We go to the farmer's market! Back in the pre-plague days we walked down the street with our cloth bags and ambled along, browsing the booths, chatting with the farmers.
Today, we order on-line, drive ten minutes away to the parking lot where they're holding the market, tape our order number on the windshield, open our trunk, and slowly drive past the booths, where the farmers, masked, find our order and drop it into our trunk.
Cases in Ohio: 22,560
Sunday, May 17
Our daughter, back from London, is fully integrated into the house. The upstairs opened up and aired out. The mattresses, where my husband and I have been sleeping for two weeks while she self-quarantined, are back up in our bedroom. We spend the day outside planting, our daughter painting rocks with herb labels to put in the garden, and for just a little while, we forget there's a global pandemic.
They're opening up Ohio this week. Retail stores, restaurants. The employees are required to wear masks but the patrons can choose not to. Because, freedom.
I am not going anywhere.
Monday, May 18
Except to the grocery store.
Everything I read about this virus points to the fact that it spreads via other people, in enclosed spaces, over an extended period of time. So, I am all about the fast, once-per-week grocery trip. At 8 am in the morning. When hardly anyone else is here except for the people personally shopping for others.
I'm masked. Sanitized. Holding my paper list, cruising the aisles in the properly marked direction. Food seems abundant. A sushi chef making sushi to go. Grab-and-go taco meal kits. But still no hand sanitizer. No wipeys. No liquid hand soap. One toilet paper per household limit. I buy one, even though my household is probably reaching hoarding level now. Please don't judge me.
Cases in the US: 1,338,000
Tuesday, May 19
It rained four inches last night and we brace ourselves going down to the basement, but luckily, we are dry. Other people in Columbus, not so lucky. A friend posts pics on Facebook of her and her son paddle-boarding in their backyard.
Did I mention that I applied for unemployment after being furloughed from the library? Did I mention that after spending hours on this process, I was denied? Did I mention that I applied for the federal Covid relief? Did I mention that the site where I spent more hours typing in all of my personal information had some glitch where everyone's personal information was compromised and now it's suggested that I put a fraud alert on my credit reports and also, no word if I'm approved for the Covid relief?
Wednesday, May 20
It is raining, day three, but still the basement is dry so thank God for that.
The big outing for the day is Go to the bank to meet up, socially distanced and masked, with the person who has taken over my position as Regional Advisor of SCBWI, so I can transfer all of the financial documents to her and get my name off the account. We have to do this by appointment. Wait outside the bank for the banker to unlock the door, and then I hand over the paperwork and leave.
My daughter comes along for the ride, probably to get the hell out of the house for thirty minutes. We drive through the town where we used to live, pass her old elementary school, our old house, a side trip to the bookstore to do the curbside pick-up of an order of books.
On the way home, almost feeling normal, we go through the Starbucks drive thru, and I promptly spill half of my hot coffee on my lap and my daughter laughs and laughs.
Thursday, May 21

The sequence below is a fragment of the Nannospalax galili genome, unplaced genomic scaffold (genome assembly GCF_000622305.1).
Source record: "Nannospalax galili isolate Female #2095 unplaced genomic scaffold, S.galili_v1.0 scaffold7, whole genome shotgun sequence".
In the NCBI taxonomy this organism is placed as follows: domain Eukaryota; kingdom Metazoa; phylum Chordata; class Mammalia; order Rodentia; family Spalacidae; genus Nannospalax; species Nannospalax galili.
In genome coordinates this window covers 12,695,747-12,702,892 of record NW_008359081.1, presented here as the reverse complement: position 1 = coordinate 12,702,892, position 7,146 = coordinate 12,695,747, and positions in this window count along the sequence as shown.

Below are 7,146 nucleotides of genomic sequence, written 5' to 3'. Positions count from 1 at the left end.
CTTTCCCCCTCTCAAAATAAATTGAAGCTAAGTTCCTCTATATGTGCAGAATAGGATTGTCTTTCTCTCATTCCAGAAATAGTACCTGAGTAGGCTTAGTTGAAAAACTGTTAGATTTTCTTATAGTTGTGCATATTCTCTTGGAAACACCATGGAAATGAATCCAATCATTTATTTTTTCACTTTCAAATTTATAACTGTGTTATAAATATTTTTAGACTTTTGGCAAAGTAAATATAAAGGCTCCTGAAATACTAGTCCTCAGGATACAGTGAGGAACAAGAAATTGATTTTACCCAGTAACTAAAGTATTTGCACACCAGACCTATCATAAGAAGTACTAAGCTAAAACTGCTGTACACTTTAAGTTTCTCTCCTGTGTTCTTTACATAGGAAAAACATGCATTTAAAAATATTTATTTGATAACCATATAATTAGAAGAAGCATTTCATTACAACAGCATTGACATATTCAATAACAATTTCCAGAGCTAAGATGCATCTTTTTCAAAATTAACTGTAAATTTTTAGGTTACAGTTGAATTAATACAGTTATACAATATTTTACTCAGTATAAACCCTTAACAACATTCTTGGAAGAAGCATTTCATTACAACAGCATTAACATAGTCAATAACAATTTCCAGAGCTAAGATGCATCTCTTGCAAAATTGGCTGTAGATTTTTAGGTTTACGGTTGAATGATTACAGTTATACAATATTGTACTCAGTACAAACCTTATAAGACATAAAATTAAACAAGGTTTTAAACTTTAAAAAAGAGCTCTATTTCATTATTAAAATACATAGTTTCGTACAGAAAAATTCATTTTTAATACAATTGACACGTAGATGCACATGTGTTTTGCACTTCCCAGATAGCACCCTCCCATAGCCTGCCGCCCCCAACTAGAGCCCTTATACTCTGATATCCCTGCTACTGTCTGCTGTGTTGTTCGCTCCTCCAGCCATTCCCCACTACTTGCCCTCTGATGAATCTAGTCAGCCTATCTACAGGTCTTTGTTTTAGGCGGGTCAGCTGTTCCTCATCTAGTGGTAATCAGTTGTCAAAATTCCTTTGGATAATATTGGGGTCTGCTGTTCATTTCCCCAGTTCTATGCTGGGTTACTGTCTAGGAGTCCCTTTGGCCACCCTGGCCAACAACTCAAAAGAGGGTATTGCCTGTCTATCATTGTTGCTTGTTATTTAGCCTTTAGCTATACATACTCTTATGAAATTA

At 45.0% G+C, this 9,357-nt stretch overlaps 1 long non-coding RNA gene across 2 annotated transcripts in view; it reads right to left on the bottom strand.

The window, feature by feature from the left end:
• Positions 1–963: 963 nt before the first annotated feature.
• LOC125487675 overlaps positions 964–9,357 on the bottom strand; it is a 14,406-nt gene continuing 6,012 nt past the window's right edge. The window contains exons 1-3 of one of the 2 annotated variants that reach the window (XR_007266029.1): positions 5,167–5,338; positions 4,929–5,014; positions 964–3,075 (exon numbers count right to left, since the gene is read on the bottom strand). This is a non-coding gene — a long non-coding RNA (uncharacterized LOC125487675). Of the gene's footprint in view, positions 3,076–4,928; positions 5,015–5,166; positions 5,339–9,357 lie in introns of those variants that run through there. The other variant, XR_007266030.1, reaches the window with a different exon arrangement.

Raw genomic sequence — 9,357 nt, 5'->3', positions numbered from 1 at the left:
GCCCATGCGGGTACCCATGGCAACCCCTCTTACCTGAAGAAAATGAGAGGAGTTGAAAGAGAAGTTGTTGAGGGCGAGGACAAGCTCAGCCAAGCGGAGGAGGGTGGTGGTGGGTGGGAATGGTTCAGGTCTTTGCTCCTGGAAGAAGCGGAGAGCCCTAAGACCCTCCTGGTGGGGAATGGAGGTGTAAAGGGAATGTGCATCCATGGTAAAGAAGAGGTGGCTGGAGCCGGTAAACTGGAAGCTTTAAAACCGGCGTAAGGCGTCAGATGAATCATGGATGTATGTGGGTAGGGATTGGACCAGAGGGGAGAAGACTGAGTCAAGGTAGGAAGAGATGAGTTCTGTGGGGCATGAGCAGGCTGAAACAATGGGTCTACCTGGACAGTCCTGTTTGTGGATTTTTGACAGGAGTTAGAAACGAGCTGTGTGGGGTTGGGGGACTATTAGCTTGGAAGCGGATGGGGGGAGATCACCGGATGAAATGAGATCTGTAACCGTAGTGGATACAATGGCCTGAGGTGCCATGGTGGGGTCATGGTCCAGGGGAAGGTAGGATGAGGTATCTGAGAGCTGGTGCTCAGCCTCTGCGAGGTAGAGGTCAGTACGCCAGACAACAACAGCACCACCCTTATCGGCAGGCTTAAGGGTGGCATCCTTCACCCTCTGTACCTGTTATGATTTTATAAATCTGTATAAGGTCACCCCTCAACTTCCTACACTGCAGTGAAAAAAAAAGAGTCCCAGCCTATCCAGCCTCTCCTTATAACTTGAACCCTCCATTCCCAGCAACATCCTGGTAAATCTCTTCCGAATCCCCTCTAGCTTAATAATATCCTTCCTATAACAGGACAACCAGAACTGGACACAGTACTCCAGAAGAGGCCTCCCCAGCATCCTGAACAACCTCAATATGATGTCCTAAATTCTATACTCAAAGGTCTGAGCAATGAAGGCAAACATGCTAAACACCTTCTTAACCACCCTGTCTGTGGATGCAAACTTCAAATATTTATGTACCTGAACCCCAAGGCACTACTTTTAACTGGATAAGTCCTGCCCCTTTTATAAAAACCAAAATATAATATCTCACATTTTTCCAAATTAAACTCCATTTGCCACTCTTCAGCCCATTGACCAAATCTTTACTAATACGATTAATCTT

I keep trying to get through to the credit report companies to put the fraud alert on my account that was hacked when I tried and failed to get unemployment, and I can't get through and I am annoyed but trying not to be a karen about it.
Indoor dining at restaurants starts officially today and it's all over the news, people out and about as if there isn't a global pandemic. We order in take out and our daughter teaches us a card game called Shithead and I don't want to play it because I hate card games, but I rally, and learn it, and win a few games and feel ridiculously gleeful.
Friday, May 22
After thirty minutes on hold, I finally reach a customer service agent at the credit report company and he doesn't believe I am Me and I go full blown karen on him, much to my husband's and daughter's amusement.
They want to order Chik-fil-e for dinner and take it to my mother's to eat outside with her, socially distant on her patio. I don't like chik-fil-e for a variety of reasons. One, I'm sort of a vegetarian, and two, I'm still mad at them for supporting anti-LGBTQ causes, but we go to Chik-fil-e and there are lines of cars wrapped around the building two or three deep, but impressively, moving at a fast pace,
masked workers scurrying around taking orders, so that the whole process takes less then fifteen minutes.
Potential business plan for Chik-fil-e: denounce your anti-LGBTQ bullshit and volunteer to help the trump administration with their pathetic Covid- testing program.
Side note: dinner with Mima turns out very well and the chicken is good.
Saturday, May 23
Back to the farmer's market drive-thru and I love the efficiency and organization (The farmer's market in Clintonville. Ohio could also do a fine job taking over the covid testing program if the chik-fil-e thing falls through.) but I miss the chatting with the farmers, the browsing and impulse buys.
People online posting videos of white people spitting and coughing in workers' faces when asked to wear a mask. The president demanding churches be opened, but he will not be going to church. He will be going golfing. I find more bamboo shoots in my flower beds and I want to set the backyard on fire.
A walk at night with the dog through our quiet neighborhood. Children biking in the street. A socially distant gathering on someone's front lawn.
Christmas bulbs hanging from the trees, shining like stars.
Cases in the US: 1,620,000
Cases in Ohio: 29,288